I got out of the taxi and yes, there were vendors selling food and stuff on the side. But that’s it. They weren’t shouting out for me to buy anything. There were no lines of trucks or cars or shady people hanging out wanting to sell you something or rip you off or rob you.

Nothing.

It was really chill.

Can you exchange money at the border?

One guy did come up to me to exchange money and I did. The exchange rate was $1 = 24.7 lempira. I had about 882 lempiras left on me. El Salvador uses the US dollar as its currency.

What do you need to do to exit Honduras?

When I got to the Honduras immigration, there were just 3 people in line ahead of me.

white and blue building of Honduras immigration

I had to submit my passport (of course), do a fingerprint scan, and get my photo taken.

That’s it!

Step 6: Crossing the El Salvador Border

Then I walked less than 5 minutes to the El Salvador immigration.

El Salvador immigration building

At the El Salvador border, you don’t need to fill out any forms or pay any money!

You also don’t need a COVID test or proof of vaccination.  

The immigration agent spoke only Spanish.

The only two questions I was asked were “How long are you staying in El Salvador?” and “Where are you staying in El Salvador?” I had to show my hotel reservation on my phone to the immigration agent. She then entered the information into her computer.

There are bathrooms after immigration, but there was no toilet paper in them.

I left immigration at 1:14 pm.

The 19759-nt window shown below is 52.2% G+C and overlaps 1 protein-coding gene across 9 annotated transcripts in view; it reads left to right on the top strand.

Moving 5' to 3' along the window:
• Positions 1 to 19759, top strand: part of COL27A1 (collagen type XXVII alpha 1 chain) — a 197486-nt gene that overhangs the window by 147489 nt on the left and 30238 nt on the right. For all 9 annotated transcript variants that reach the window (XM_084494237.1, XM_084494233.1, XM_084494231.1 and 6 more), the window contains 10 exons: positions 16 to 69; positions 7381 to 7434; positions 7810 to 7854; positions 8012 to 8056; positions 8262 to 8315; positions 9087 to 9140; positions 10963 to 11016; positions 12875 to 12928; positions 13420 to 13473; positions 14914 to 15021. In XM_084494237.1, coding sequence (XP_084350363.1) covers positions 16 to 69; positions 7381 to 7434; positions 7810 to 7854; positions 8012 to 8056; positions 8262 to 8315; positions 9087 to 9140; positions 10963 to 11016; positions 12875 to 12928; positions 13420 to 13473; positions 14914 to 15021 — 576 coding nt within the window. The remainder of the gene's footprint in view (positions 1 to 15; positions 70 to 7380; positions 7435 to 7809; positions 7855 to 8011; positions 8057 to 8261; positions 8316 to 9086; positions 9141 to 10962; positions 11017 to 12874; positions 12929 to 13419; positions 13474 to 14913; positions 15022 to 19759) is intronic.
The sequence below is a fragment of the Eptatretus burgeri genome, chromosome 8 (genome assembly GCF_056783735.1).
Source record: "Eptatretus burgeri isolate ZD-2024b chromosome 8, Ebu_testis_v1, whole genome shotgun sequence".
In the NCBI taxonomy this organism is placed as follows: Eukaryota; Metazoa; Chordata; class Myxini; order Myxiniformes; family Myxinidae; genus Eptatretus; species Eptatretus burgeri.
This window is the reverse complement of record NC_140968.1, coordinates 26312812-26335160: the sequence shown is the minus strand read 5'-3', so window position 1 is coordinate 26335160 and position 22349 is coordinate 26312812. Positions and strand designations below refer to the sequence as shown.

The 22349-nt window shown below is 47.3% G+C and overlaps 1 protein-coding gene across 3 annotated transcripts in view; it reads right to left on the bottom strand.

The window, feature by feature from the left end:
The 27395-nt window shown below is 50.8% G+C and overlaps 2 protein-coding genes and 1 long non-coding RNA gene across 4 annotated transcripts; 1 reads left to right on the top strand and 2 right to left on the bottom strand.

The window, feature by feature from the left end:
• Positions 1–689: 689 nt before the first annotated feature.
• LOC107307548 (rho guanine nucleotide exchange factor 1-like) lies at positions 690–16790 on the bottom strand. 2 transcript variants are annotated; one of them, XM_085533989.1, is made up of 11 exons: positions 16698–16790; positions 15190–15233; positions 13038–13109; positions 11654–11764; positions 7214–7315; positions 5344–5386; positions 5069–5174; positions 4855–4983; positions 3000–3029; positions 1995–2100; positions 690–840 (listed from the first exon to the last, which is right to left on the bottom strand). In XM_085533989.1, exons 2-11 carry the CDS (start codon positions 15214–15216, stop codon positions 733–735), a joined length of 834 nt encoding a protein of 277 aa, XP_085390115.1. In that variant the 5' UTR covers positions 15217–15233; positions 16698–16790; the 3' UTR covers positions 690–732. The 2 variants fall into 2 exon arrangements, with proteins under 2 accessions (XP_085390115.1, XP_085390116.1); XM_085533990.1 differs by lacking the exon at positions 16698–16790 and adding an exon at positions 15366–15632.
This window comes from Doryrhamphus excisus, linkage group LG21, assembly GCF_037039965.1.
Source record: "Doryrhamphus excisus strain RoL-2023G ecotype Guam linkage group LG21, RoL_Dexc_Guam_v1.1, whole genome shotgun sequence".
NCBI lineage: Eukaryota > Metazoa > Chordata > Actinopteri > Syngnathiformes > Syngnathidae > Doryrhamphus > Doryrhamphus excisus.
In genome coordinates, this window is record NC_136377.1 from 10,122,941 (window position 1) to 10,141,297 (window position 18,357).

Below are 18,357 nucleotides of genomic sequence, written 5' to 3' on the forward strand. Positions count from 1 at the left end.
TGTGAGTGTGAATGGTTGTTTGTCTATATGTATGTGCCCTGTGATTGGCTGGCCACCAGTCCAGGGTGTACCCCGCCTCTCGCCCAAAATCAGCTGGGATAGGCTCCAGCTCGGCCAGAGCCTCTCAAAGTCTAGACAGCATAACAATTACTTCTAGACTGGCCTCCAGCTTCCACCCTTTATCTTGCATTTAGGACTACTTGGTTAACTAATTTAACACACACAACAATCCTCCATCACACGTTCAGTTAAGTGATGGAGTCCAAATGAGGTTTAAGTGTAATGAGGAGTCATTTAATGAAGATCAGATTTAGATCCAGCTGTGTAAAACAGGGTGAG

Step 7: Getting the Bus to San Salvador

After exiting immigration, I walked for 10 minutes to the Bus Terminal de 119 (Google Maps).

a street line with cars and a person walking with backpack

I took a chicken bus (bus #119) to San Salvador. It took about 3 hours, arriving at around 4:30 pm. The bus cost US$2.

I brought my backpack with me on the bus and put it on the seat next to me. They did not charge me extra for it.

Why are buses so cheap in El Salvador? Riding the public bus around El Salvador is so crazy cheap. It’s strange given the fact that gas is super expensive. A Salvadoran told me it’s because public transportation is heavily subsidized by the government.

Step 8: Arriving in San Salvador

My bus arrived at a gas station (Gasolinera Puma) near the Terminal de Oriente (Google Maps).

There are taxis waiting to take you to where you want to go or you can call an Uber.

How to get to Santa Ana from San Salvador?

You need to go to Terminal de Occidente (Google Maps) to catch a bus to Santa Ana. It costs US$3 to take an Uber or US$6 for a taxi from the gas station to this terminal. It costs about US$1.50 and takes 1.5 hours.

How to get to El Tuco from San Salvador?

A friend of mine took an Uber to El Tuco for US$20.

Where to stay in Honduras

Roatan: I stayed at Roatan Backpackers’ Hostal. Private rooms were around US$25 with shared bathroom. There are no dorms. The hostel had a pool and kitchen. On the downside, it wasn’t in a very convenient location. Another option is Hotel Chillies. Same price but better location.

Lake Yoajoa: I stayed at D&D Brewery. Private rooms with private bath were US$20. Dorm rooms were around US$10. The beer is fantastic and the food is pretty good too. They are not listed on Booking.com. Book through the D&D website.